NEC Tournament AQ, New ACC Means Eventual MD1 Bracket Expansion
If you missed it, the Northeast Conference tweeted Wednesday morning that the conference has officially been granted an automatic berth to the NCAA Division I men's lacrosse tournament starting with the 2013 season. The matter was approved by the NCAA Championships Cabinet.
In the short term, this means league members Bryant, Mount St. Mary's, Quinnipiac, Robert Morris, Sacred Heart and Wagner have a direct line to May Madness via winning the NEC postseason tournament.
It also means that eight of the 16 spots for the Division I men's tournament will be determined by automatic qualifying berths. This is 50 percent, which is the AQ/at-large threshold at which the NCAA prefers not to surpass for its national postseason tournament fields. Once the balance shifts to AQ-heavy, considerations start being made for bracket expansion.
This offseason we just saw the Division I women's tournament expand from 16 to 26 teams for this very reason. "We have to hold to the principle where we have to reserve 50 percent of the bracket for at-larges," former NCAA Division I women's selection committee chair Candice Lee said after that announcment.
With Syracuse joining the Atlantic Coast Conference on July 1, 2013 and Notre Dame also joining eventually, that men's league will also be eligible to for an AQ in a few years, pushing the total number of leagues with AQs to nine, with the America East, Big East, ECAC, Ivy, MAAC, NEC and Patriot. That would leave seven spots for at-large teams. Throw in Johns Hopkins, which has an annual shot at the tournament with its strength of schedule, and the fact that all six members of the new ACC superconference (Duke, Maryland, North Carolina, Virginia along with Syracuse and Notre Dame additions) could make the tournament annually, there's even less room for at-larges in other leagues.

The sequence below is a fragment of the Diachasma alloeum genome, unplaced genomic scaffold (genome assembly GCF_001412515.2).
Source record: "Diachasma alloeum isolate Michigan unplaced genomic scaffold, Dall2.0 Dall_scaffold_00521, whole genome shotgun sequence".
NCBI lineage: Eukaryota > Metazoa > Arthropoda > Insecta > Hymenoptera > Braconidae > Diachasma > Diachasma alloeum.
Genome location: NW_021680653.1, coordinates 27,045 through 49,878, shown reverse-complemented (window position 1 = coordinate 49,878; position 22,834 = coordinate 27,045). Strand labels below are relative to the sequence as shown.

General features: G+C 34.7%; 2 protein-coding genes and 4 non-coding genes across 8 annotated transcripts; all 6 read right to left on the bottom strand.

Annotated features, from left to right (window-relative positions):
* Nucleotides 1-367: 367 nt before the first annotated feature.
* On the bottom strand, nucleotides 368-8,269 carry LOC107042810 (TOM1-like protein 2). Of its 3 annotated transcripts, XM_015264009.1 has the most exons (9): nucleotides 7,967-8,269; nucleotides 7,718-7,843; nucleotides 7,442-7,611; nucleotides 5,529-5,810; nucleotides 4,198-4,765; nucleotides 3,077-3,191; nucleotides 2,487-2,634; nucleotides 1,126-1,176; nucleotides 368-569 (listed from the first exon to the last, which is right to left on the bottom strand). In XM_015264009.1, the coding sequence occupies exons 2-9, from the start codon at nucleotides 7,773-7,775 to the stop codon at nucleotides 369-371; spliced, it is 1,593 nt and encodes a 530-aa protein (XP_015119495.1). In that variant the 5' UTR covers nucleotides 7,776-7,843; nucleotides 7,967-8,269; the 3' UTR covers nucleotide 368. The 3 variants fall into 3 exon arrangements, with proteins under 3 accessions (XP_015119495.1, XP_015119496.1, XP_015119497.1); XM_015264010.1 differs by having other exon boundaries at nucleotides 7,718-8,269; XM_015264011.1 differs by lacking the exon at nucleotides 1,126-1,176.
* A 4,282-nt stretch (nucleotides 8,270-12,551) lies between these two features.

And then Selection Sunday, and late-season games, could get a lot more stressful for bubble teams and the men's selection committee, depending on the year and the circumstances.
This could mean simply the addition of one or two play-in games – that would keep consistent with other sports in terms of NCAA Championship inclusion rates (below), and Division I men's programs aren't being added at the same rates of other divisions. Or forward thinkers would add more teams and games if it makes sense financially. It's at least a few years off, and probably more, but consider Division I men's bracket expansion officially on my radar.
NCAA Championship Inclusion Rates
Football: 70 of 125 (56 percent)